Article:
Today we'll evaluate Altice Europe N.V. (AMS:ATC) to determine whether it could have potential as an investment idea...
Telecoms and cable group Altice Europe said on Friday it would sell a 50% stake in its Portuguese fibre network to Morgan Stanley Infrastructure Partners for 2.3 billion euros ($2.5 billion) to help pay down its debt. Shares in the Amsterdam-listed group, founded and majority-owned by billionaire Patrick Drahi, were up by nearly 6% after the news by 1100 GMT. Altice Europe is saddled with 31 billion euros in debt and flipped its strategy two years ago from cost-cutting towards gaining clients and selling infrastructure assets to reduce debt and raise its stock price.
Debt-ridden telecoms and cable company Altice Europe said it would acquire French fibre wholesale operator Covage for about 1 billion euros ($1.1 billion), expanding the range of its fibre network business. Altice Europe said its deal, expected to close in the first half of 2020, would result in Altice's SFR FTTH unit and Covage deploying fibre networks over the next three to four years, as France sets up new 5G telecoms networks. The acquisition will be financed with 70 million euros worth of non-recourse debt, 465 million euros of cash equity to be contributed by Altice and 465 million euros of cash equity to be contributed by SFR FTTH's financial investors.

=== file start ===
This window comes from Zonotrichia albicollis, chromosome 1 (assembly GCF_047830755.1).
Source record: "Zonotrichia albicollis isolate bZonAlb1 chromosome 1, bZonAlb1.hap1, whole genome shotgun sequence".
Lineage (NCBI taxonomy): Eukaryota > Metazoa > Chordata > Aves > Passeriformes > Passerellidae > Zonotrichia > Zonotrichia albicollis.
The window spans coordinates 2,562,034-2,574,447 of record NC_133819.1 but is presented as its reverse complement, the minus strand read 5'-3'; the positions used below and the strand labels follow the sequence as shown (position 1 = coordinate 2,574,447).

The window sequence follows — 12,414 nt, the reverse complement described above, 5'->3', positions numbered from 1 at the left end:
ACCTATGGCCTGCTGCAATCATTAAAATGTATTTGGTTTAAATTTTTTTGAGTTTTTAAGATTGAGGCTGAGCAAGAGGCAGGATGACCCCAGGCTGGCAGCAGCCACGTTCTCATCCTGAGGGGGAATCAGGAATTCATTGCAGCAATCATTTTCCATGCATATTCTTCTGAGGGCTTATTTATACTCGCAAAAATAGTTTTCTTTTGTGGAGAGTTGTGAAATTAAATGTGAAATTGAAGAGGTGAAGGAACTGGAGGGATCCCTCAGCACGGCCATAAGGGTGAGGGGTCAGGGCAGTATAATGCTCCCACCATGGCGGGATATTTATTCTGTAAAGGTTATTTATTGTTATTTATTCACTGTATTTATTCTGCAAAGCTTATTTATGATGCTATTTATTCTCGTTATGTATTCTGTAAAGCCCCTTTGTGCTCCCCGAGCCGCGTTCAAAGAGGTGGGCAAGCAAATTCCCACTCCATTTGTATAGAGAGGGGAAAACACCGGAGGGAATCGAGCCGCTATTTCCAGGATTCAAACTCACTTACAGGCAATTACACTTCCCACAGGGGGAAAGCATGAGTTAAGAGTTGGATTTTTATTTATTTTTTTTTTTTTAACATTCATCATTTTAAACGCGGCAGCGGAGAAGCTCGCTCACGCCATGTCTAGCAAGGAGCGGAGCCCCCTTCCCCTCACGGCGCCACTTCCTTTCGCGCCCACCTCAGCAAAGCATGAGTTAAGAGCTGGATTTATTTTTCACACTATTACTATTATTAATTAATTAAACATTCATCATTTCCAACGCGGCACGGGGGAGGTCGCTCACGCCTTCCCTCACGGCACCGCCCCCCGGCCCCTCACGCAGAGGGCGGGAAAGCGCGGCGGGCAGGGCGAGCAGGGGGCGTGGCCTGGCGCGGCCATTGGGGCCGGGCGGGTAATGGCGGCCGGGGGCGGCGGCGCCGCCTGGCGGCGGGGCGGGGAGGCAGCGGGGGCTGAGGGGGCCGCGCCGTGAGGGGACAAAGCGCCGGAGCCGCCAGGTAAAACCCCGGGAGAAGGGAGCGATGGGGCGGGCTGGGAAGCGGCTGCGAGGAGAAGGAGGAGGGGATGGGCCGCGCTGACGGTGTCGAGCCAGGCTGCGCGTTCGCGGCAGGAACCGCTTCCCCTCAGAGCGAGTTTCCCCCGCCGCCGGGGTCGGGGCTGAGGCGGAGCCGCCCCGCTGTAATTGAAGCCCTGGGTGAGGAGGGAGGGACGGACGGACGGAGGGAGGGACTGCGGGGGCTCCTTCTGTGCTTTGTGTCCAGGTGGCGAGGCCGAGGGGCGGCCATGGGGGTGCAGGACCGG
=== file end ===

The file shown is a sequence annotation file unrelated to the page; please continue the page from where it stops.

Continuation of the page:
Analysts shrug off a third-quarter earnings fizzle and a deep stock price dive by Altice to take a long view of the cable giant's prospects.
Unless you borrow money to invest, the potential losses are limited. But if you pick the right business to buy shares...
Orange, France's biggest telecoms operator, stopped broadcasting free of charge TV channels controlled by rival Altice Europe in France on Thursday morning as a dispute on fees intensified, a spokesman said. Orange is the second telecoms operator to cut the signal of BFM TV, RMC Découverte and RMC Story from its set-top boxes after Iliad, as it refuses to pay Altice for the right to air them.
Cable and telecoms group Altice Europe lifted its full-year targets on Wednesday after its French division swung back to growth in the second quarter, signalling that a turnaround was underway in its main market. The group's founder and majority-owner Patrick Drahi, on a quest to reassure investors about the company's capacity to repay a hefty 30.1 billion-euro debt ($33.50 billion), hailed the performance as proof that his strategic shift from cost-cutting towards gaining clients and selling assets was working. "All our companies grew -- France, Portugal, International -- and this growth is accelerating quarter after quarter," the Franco-Israeli billionaire told analysts on a call.
Altice Europe's French division swung back to growth in the second quarter, the debt-ridden cable and telecoms group said on Wednesday, signalling that the turnaround was underway in its main market. As a consequence, Altice Europe raised its full-year targets.
June 17 (Reuters) - Art auction house Sotheby's said on Monday it would be taken private for $2.66 billion by a company owned by Altice Europe founder Patrick Drahi. Sotheby's shareholders will receive $57 in cash per share held. The offer represents a premium of 61% to Sotheby's Friday close. (Reporting by Nivedita Balu in Bengaluru; Editing by Sriraj Kalluvila